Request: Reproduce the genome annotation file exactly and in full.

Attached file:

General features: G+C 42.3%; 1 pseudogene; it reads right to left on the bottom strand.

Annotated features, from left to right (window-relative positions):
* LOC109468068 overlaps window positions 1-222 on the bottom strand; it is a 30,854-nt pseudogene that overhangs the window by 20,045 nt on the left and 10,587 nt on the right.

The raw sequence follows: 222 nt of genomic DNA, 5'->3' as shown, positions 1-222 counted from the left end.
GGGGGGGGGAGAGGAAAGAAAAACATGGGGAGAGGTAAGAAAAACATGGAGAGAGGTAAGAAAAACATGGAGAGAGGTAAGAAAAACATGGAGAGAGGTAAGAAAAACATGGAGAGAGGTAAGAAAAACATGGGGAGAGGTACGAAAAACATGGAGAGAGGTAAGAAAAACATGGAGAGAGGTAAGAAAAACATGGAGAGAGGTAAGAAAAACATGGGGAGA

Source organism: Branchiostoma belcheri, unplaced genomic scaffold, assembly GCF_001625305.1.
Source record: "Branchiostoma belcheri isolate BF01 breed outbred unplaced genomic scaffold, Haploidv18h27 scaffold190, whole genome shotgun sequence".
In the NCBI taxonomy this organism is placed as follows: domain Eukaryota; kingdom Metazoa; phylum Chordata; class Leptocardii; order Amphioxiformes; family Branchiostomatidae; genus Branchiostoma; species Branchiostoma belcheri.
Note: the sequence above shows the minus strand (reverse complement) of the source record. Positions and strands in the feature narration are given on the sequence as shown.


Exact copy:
General features: G+C 42.3%; 1 pseudogene; it reads right to left on the bottom strand.

Annotated features, from left to right (window-relative positions):
* LOC109468068 overlaps window positions 1-222 on the bottom strand; it is a 30,854-nt pseudogene that overhangs the window by 20,045 nt on the left and 10,587 nt on the right.

The raw sequence follows: 222 nt of genomic DNA, 5'->3' as shown, positions 1-222 counted from the left end.
GGGGGGGGGAGAGGAAAGAAAAACATGGGGAGAGGTAAGAAAAACATGGAGAGAGGTAAGAAAAACATGGAGAGAGGTAAGAAAAACATGGAGAGAGGTAAGAAAAACATGGAGAGAGGTAAGAAAAACATGGGGAGAGGTACGAAAAACATGGAGAGAGGTAAGAAAAACATGGAGAGAGGTAAGAAAAACATGGAGAGAGGTAAGAAAAACATGGGGAGA

Source organism: Branchiostoma belcheri, unplaced genomic scaffold, assembly GCF_001625305.1.
Source record: "Branchiostoma belcheri isolate BF01 breed outbred unplaced genomic scaffold, Haploidv18h27 scaffold190, whole genome shotgun sequence".
In the NCBI taxonomy this organism is placed as follows: domain Eukaryota; kingdom Metazoa; phylum Chordata; class Leptocardii; order Amphioxiformes; family Branchiostomatidae; genus Branchiostoma; species Branchiostoma belcheri.
Note: the sequence above shows the minus strand (reverse complement) of the source record. Positions and strands in the feature narration are given on the sequence as shown.